Click the image to explore the Disaster Crimes series.



This site uses affiliate links for, an online marketplace that supports independent bookstores. Chrys Fey will earn a commission if you click through and make a purchase.

September 03, 2013

Writing About: Murder

I've already told you how to write about a crime scene, but now I’m going to tell you how to write about murder, whether your readers know who the suspect is or not.

The best method of writing about a murder is from the suspect’s perspective. To do this, you have to get into your antagonist's head, and know everything that he/she is going to do. Why does he/she want to kill the victim? In other words, give your suspect a motive! And take your readers through the act from the beginning, from the moment the killer breaks into the house, ambushes the victim, or kidnaps them.

What does the killer do? Does he/she tie down the victim to prologue their agony, or sneak into their room while are sleeping to kill them in bed? How does the killer do it? You can make it quick with a single gunshot or slow with torture.

Before you begin writing, you will have to decide on the type of murder and work out all the details such as where it happens (this will later turn into the crime scene), what weapons are used, and what the killer does with the body afterward.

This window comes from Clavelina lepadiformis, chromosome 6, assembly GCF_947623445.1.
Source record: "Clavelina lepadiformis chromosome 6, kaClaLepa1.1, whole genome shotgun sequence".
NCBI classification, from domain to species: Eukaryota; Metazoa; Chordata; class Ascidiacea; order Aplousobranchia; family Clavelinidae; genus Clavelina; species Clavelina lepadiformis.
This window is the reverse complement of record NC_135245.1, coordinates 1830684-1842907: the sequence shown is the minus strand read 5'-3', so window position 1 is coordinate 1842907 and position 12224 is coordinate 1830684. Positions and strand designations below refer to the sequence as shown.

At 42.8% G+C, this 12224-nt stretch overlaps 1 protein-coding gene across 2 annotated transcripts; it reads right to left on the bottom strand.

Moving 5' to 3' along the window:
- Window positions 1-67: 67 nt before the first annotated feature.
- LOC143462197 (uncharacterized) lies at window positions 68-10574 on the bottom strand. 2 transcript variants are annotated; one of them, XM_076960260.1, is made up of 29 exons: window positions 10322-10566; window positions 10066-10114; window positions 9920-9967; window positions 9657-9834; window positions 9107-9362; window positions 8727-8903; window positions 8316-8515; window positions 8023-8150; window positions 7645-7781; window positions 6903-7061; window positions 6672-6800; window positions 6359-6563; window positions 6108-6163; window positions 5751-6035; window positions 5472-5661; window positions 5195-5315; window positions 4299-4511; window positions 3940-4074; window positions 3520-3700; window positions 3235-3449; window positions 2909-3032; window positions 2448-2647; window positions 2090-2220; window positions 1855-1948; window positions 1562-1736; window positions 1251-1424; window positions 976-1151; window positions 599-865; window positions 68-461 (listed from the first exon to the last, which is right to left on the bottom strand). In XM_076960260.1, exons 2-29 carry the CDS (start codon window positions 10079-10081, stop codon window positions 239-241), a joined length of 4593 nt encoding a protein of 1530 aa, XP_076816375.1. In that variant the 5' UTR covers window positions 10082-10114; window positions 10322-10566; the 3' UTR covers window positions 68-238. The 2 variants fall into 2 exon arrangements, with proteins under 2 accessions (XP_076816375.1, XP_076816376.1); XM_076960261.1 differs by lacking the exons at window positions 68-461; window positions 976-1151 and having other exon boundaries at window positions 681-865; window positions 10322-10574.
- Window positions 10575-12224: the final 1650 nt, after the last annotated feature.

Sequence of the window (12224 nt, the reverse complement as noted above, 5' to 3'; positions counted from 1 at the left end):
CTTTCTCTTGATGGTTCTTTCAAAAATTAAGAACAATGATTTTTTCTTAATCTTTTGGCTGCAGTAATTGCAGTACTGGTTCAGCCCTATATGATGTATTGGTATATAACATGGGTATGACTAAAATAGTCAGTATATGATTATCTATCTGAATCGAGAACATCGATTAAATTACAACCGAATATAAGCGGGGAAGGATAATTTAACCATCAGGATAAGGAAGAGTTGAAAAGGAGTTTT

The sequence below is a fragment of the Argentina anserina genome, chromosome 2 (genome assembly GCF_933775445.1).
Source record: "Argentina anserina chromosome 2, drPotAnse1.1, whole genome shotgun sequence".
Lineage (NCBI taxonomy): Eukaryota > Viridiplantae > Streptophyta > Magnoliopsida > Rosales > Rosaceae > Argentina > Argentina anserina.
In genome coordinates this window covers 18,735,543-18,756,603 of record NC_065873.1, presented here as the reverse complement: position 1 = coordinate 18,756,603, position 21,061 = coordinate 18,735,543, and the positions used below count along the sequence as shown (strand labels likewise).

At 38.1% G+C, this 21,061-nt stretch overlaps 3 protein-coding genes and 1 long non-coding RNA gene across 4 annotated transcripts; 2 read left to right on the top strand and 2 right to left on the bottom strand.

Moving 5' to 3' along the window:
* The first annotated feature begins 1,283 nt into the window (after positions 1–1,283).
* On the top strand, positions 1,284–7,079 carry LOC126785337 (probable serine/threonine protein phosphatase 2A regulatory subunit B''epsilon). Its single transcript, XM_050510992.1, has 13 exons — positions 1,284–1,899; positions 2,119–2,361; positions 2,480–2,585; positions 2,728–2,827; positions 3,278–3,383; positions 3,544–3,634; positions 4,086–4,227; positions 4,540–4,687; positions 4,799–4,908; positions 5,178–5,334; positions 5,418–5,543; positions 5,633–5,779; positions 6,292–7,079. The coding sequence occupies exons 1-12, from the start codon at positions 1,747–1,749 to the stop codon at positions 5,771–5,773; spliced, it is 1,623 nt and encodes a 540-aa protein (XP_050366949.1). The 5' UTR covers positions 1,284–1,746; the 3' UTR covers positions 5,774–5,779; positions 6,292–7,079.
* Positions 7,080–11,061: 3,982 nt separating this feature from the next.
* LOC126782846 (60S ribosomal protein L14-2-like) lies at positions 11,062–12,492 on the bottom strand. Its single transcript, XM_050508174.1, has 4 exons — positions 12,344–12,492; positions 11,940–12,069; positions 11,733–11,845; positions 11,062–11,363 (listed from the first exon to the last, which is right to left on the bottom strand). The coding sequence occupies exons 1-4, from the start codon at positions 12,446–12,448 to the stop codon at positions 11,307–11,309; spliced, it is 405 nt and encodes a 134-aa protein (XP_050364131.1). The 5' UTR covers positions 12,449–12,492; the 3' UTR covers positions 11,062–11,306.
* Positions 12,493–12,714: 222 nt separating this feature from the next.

Photo by Chrys Fey
Walk your readers through every slash, every bullet, every scream, and every drop of blood. Reveal everything the killer does and all of his/her thoughts while they are doing it. Include the five senses: sight, sound, smell, touch, and taste. Murder has them all . . . well if cannibalism is involved anyway, in which case I can’t help you. Go talk to Thomas Harris!

Writing from the killer’s perspective is definitely ballsy because to be effective, you will have to get into a criminal’s mind. To write such a horrible act that readers can visualize and cringe at in disgust and fear requires going into a very dark place. Maybe that’s why they say writers are crazy? Hmm . . .

The other method is trickier, which is to write from the victim’s perspective, from the moment they realize they are in danger. You will have to share their fear about the situation (even if it’s just a split second before a gun goes off), their thoughts, and the pain they feel from everything the killer does. You will also have to write about the moment when their life slips away.

Writing about murder definitely isn’t easy, but it is possible and it will make the suspense in your story soar!

SHARE: Your tips for writing about murder.

After writing about a murder you might have to write about a crime scene: Writing About: A Crime Scene


Karen Wojcik Berner said...

Writers are the only people who get to have a "Ways to Die" folder, and everyone thinks they are sane! :)

Chrys Fey said...

LOL!! That is very true, Karen. If our moments of insanity stay in our writing then no harm done. ;)

Unknown said...